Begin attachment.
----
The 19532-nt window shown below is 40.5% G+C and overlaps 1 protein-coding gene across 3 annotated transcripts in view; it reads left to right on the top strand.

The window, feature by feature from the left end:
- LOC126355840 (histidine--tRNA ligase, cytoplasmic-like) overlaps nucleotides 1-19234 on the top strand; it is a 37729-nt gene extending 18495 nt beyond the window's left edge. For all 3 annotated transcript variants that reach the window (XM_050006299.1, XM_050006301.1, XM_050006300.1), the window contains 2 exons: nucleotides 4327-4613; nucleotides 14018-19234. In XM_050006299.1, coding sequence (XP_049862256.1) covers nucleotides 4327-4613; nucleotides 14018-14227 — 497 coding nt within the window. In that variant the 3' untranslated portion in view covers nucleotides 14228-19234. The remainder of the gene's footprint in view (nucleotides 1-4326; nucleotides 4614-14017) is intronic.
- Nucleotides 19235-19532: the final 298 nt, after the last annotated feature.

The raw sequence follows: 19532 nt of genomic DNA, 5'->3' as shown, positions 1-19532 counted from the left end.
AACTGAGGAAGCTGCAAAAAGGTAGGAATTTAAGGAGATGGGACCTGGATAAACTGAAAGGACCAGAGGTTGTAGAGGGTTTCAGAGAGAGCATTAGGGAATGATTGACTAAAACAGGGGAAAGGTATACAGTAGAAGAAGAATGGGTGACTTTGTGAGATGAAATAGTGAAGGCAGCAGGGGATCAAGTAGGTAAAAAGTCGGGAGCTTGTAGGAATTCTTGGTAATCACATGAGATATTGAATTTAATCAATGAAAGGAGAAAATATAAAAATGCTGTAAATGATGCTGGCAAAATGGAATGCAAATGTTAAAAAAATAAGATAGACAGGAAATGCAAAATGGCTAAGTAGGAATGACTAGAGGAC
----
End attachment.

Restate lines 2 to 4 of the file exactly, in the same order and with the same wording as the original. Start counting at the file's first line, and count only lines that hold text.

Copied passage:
The window, feature by feature from the left end:
- LOC126355840 (histidine--tRNA ligase, cytoplasmic-like) overlaps nucleotides 1-19234 on the top strand; it is a 37729-nt gene extending 18495 nt beyond the window's left edge. For all 3 annotated transcript variants that reach the window (XM_050006299.1, XM_050006301.1, XM_050006300.1), the window contains 2 exons: nucleotides 4327-4613; nucleotides 14018-19234. In XM_050006299.1, coding sequence (XP_049862256.1) covers nucleotides 4327-4613; nucleotides 14018-14227 — 497 coding nt within the window. In that variant the 3' untranslated portion in view covers nucleotides 14228-19234. The remainder of the gene's footprint in view (nucleotides 1-4326; nucleotides 4614-14017) is intronic.
- Nucleotides 19235-19532: the final 298 nt, after the last annotated feature.